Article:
Frank Fahy

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Frank Fahy
Ceann Comhairle of Dáil Éireann
In office
9 March 1932 – 13 June 1951
Deputy Patrick Hogan
Fionán Lynch
Eamonn O'Neill
Daniel McMenamin
Patrick Hogan
Preceded by Michael Hayes
Succeeded by Patrick Hogan
Teachta Dála
In office
May 1951 – May 1954
In office
December 1918 – May 1921
Constituency Galway South
In office
July 1937 – May 1951
Constituency Galway East
In office
May 1921 – July 1937
Constituency Galway
Personal details
Born Francis Patrick Fahy
(1879-05-23)23 May 1879
Kilchreest, Galway, Ireland
Died 12 July 1953(1953-07-12) (aged 74)
Phibsborough, Dublin, Ireland
Resting place Deansgrange Cemetery,
Inchicore, Dublin, Ireland
Nationality Irish
Political party Fianna Fáil
Spouse(s) Anna Barton (m. 1990; d. 1953)
Children 3
Education Mungret College
Alma mater University College Galway

Francis Patrick Fahy (23 May 1879 – 12 July 1953) was an Irish Fianna Fáil politician who served as Ceann Comhairle of Dáil Éireann from 1932 to 1951. He served as a Teachta Dála (TD) from 1919 to 1954.[1]

He was a Teachta Dála (TD) for 35 years, first for Sinn Féin and later as a member of Fianna Fáil, before becoming Ceann Comhairle (chairman) for over 19 years.

Early life[edit]

Fahy was born in the townland of Glenatallan, Kilchreest, County Galway,[2] the eldest of 6 children born to John Fahy and Maria Jones. His father taught at the local National School. After an early education at his father's school in Kilchreest, he attended Mungret College in County Limerick and later studied at University College Galway. He earned a Bachelor of Arts and a H.Dip. in Education, and a Diploma in Science. From 1906 to 1921 he taught Latin, Irish and Science at Castleknock College (St Vincent's College), Dublin. Fahy qualified as a barrister in 1927 at King's Inns, Dublin and also taught at the Christian Brothers school in Tralee. He was at one time General Secretary of the Conradh na Gaeilge. He married Anna Barton of Tralee, a metal artist and member of the Cumann na mBan in 1908. They had no children.

Political career[edit]

Fahy was first elected at the 1918 general election as a Sinn Féin Member of Parliament (MP) for South Galway, but as the party was pledged to abstentionism he did not take his seat in the British House of Commons and joined the revolutionary First Dáil. He was re-elected as TD for Galway in 1921 general election and having sided with the anti-treaty forces following the Anglo-Irish Treaty, he did not take his seat in either the 3rd Dáil or the 4th Dáil. He joined Fianna Fáil when the party was founded in 1926, and along with the 42 other Fianna Fáil TDs he took his seat in the 5th Dáil on 12 August 1927,[3] three days before the Dáil tied 71 votes to 71 on a motion of no confidence which persuaded W. T. Cosgrave's Cumann na nGaedheal government to call a general election in search of a majority.[4]

After the September 1927 election, Cosgrave was able to form a minority government with the support of the Farmers' Party and some independent TDs. However, in the 1932 general election, Fianna Fáil won just under half of the seats and formed a government with the support of the Labour Party. The first business was of the 7th Dáil was the election of the Ceann Comhairle, and on 9 March 1932 Fahy was nominated for the position by Seán T. O'Kelly, winning the vote by a margin of 74 to 71.[5]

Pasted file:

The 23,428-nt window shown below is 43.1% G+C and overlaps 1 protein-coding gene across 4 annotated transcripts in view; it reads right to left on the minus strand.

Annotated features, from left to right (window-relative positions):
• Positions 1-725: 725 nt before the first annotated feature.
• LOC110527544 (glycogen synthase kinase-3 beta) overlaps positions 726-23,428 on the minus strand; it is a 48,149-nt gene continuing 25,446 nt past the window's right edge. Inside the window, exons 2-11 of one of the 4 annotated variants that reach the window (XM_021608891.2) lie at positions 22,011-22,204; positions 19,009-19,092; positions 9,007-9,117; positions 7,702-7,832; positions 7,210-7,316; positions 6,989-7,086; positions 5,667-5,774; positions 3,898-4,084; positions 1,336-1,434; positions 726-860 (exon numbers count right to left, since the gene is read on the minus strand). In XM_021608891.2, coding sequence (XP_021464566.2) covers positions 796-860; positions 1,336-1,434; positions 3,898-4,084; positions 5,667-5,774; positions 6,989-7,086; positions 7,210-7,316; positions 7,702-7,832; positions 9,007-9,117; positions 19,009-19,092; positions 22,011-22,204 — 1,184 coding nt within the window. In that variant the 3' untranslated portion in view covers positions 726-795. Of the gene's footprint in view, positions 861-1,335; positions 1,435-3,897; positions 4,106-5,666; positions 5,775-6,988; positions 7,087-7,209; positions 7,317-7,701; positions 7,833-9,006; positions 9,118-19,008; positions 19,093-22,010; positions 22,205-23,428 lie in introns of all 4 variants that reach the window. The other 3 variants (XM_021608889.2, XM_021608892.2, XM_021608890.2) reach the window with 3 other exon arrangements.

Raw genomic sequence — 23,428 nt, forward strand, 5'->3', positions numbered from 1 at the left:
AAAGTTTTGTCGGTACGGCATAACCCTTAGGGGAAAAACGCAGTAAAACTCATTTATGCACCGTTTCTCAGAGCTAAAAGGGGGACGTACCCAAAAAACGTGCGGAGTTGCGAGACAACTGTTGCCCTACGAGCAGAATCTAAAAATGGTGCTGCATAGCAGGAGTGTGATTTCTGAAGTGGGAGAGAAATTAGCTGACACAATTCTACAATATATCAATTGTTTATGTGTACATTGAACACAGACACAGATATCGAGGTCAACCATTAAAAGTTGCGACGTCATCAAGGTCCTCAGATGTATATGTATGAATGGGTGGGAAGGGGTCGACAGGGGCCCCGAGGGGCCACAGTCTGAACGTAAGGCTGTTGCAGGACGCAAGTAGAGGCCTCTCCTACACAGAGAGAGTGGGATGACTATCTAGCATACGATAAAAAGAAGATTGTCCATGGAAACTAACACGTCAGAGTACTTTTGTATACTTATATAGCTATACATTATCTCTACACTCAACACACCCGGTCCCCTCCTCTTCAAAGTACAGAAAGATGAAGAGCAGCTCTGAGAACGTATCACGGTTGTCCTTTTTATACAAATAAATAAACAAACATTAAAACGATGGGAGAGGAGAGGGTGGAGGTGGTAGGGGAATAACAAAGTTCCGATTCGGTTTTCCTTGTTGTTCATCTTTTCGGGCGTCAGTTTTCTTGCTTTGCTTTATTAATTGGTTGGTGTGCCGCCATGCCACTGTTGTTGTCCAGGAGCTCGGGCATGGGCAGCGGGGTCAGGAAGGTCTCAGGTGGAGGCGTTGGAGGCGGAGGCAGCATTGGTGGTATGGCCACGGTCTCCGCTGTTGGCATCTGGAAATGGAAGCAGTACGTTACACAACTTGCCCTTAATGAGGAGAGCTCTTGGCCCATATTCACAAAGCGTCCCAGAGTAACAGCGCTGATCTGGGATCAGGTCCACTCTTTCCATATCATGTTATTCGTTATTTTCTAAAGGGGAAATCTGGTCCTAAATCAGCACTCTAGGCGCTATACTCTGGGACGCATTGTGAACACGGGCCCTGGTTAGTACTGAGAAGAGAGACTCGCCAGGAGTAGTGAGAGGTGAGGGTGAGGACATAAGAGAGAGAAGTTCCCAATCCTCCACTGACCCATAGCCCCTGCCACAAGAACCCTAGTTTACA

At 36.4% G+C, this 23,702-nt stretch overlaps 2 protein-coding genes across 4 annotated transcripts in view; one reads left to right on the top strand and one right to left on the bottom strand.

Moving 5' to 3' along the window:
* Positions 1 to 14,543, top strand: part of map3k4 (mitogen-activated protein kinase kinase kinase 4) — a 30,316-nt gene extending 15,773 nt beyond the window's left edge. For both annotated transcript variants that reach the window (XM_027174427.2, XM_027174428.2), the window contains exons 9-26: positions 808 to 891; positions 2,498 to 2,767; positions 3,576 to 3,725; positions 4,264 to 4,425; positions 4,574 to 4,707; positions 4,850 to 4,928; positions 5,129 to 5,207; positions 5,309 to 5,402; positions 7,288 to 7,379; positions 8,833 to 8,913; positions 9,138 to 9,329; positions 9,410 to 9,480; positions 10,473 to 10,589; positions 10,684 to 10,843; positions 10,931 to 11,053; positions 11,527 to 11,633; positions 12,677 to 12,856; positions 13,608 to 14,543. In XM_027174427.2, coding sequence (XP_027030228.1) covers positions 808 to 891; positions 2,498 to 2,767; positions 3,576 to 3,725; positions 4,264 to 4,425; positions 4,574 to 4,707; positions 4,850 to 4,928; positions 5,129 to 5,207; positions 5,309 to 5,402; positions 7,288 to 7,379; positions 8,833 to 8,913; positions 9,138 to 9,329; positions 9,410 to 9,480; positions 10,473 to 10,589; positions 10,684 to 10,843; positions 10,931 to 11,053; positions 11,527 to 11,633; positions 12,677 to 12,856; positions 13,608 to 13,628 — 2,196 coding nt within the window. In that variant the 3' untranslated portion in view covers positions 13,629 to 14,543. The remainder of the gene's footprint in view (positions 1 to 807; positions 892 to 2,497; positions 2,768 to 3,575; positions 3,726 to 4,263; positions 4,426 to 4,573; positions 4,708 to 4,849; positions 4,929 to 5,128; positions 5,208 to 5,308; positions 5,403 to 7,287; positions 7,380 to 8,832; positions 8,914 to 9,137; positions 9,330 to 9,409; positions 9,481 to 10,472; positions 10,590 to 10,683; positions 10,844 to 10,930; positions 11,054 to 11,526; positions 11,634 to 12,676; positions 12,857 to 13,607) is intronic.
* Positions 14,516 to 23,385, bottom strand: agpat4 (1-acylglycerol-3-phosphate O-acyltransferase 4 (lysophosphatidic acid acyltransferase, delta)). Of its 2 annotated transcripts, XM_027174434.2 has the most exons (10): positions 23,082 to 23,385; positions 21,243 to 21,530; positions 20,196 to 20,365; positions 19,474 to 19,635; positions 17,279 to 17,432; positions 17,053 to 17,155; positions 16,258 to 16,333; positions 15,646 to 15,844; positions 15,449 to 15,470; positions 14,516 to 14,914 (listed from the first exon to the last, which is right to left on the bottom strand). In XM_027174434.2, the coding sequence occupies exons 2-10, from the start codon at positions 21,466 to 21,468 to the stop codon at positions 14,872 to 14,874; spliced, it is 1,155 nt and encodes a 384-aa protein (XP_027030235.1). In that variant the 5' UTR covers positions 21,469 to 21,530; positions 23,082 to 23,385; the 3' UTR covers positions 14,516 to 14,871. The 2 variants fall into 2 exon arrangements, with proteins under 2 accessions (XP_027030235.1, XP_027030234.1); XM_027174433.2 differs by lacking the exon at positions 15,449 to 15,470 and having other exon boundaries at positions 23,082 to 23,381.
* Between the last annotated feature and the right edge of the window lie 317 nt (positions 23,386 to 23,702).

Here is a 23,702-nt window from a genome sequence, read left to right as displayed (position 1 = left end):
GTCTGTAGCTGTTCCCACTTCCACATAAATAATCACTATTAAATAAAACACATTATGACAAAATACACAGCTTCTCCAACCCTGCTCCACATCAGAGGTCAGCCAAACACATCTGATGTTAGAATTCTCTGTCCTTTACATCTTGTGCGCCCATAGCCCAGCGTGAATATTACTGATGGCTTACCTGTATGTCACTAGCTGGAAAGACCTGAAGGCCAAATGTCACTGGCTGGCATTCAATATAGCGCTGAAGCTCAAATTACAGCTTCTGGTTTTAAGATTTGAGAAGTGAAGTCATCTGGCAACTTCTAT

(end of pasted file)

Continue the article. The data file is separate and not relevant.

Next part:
He held the post until Fianna Fáil lost the 1951 election, and at the start of the 14th Dáil he did not offer himself for re-election as Ceann Comhairle. He was replaced by the Labour TD Patrick Hogan.[6] His 19 years in the chair remains the longest of any Ceann Comhairle, and the only other person to exceed 10 years as Ceann Comhairle was his successor, Patrick Hogan.[7]

The 1932 election was the last which Fahy contested; as Ceann Comhairle, he was automatically re-elected at the next seven elections. When his Galway constituency was divided for the 1937 general election, he was returned unopposed for the new Galway East, and similarly in 1948 for the new Galway South constituency.[8]

Fahy died on 12 July 1953,[9] and is buried at Deans Grange Cemetery, Dublin. The Galway South by-election held after his death was won by the Fianna Fáil candidate Robert Lahiffe.[10]


  1. ^ "Mr. Frank Fahy". Oireachtas Members Database. Retrieved 8 January 2008. 
  2. ^ "General Registrar's Office". Retrieved 12 January 2017. 
  3. ^ "Dáil Éireann debates, Volume 20, 12 August 1927: New deputies take their seats". Houses of the Oireachtas. Archived from the original on 7 June 2011. Retrieved 8 January 2008. 
  4. ^ "Dáil Éireann debates, Volume 20, 16 August 1927: No confidence motion". Houses of the Oireachtas. Archived from the original on 7 June 2011. Retrieved 8 January 2008. 
  5. ^ "Dáil Éireann debates, Volume 41, 9 March 1932: Election of Ceann Comhairle". Houses of the Oireachtas. Archived from the original on 7 June 2011. Retrieved 8 January 2008. 
  6. ^ "Dáil Éireann debates, Volume 126, 13 June 1951: Election of Ceann Comhairle". Houses of the Oireachtas. Archived from the original on 7 June 2011. Retrieved 8 January 2008. 
  7. ^ "An Ceann Comhairle - History". Houses of the Oireachtas. Retrieved 8 January 2008. 
  8. ^ "Frank Fahy". Retrieved 8 January 2008. 
  9. ^ "Death of Mr Frank Fahy TD". Derry Journal. 13 July 1953 – via British Newspaper Archive. (Subscription required (help)). 
  10. ^ "Galway South by-election, 21 August 1953". Retrieved 8 January 2008. 
Preceded by
Michael Hayes
Ceann Comhairle of Dáil Éireann
Succeeded by
Patrick Hogan